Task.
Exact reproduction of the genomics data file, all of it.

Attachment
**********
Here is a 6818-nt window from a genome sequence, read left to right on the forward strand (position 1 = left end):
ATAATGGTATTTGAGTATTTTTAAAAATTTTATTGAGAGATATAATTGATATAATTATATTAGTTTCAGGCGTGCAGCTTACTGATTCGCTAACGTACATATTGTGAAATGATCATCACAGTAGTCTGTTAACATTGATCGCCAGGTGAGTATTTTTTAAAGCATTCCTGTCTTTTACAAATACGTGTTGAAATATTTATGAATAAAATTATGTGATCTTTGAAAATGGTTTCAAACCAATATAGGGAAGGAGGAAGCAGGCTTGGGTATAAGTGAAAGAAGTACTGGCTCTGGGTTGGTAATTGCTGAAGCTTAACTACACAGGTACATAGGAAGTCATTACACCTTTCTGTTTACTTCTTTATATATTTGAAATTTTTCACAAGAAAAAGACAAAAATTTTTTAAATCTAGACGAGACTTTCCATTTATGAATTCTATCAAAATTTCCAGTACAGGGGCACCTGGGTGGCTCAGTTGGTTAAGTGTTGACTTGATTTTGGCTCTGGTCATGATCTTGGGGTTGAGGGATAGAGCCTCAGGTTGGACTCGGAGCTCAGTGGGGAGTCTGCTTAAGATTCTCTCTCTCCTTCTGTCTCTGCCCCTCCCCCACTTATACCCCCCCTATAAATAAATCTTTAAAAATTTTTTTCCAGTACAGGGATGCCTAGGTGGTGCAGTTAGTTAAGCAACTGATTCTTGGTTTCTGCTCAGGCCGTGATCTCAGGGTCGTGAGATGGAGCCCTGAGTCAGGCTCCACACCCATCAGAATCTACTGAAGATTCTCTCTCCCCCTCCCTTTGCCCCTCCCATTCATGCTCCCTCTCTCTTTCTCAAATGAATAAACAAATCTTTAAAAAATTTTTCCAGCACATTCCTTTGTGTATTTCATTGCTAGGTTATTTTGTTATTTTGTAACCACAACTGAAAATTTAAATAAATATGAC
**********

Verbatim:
Here is a 6818-nt window from a genome sequence, read left to right on the forward strand (position 1 = left end):
ATAATGGTATTTGAGTATTTTTAAAAATTTTATTGAGAGATATAATTGATATAATTATATTAGTTTCAGGCGTGCAGCTTACTGATTCGCTAACGTACATATTGTGAAATGATCATCACAGTAGTCTGTTAACATTGATCGCCAGGTGAGTATTTTTTAAAGCATTCCTGTCTTTTACAAATACGTGTTGAAATATTTATGAATAAAATTATGTGATCTTTGAAAATGGTTTCAAACCAATATAGGGAAGGAGGAAGCAGGCTTGGGTATAAGTGAAAGAAGTACTGGCTCTGGGTTGGTAATTGCTGAAGCTTAACTACACAGGTACATAGGAAGTCATTACACCTTTCTGTTTACTTCTTTATATATTTGAAATTTTTCACAAGAAAAAGACAAAAATTTTTTAAATCTAGACGAGACTTTCCATTTATGAATTCTATCAAAATTTCCAGTACAGGGGCACCTGGGTGGCTCAGTTGGTTAAGTGTTGACTTGATTTTGGCTCTGGTCATGATCTTGGGGTTGAGGGATAGAGCCTCAGGTTGGACTCGGAGCTCAGTGGGGAGTCTGCTTAAGATTCTCTCTCTCCTTCTGTCTCTGCCCCTCCCCCACTTATACCCCCCCTATAAATAAATCTTTAAAAATTTTTTTCCAGTACAGGGATGCCTAGGTGGTGCAGTTAGTTAAGCAACTGATTCTTGGTTTCTGCTCAGGCCGTGATCTCAGGGTCGTGAGATGGAGCCCTGAGTCAGGCTCCACACCCATCAGAATCTACTGAAGATTCTCTCTCCCCCTCCCTTTGCCCCTCCCATTCATGCTCCCTCTCTCTTTCTCAAATGAATAAACAAATCTTTAAAAAATTTTTCCAGCACATTCCTTTGTGTATTTCATTGCTAGGTTATTTTGTTATTTTGTAACCACAACTGAAAATTTAAATAAATATGAC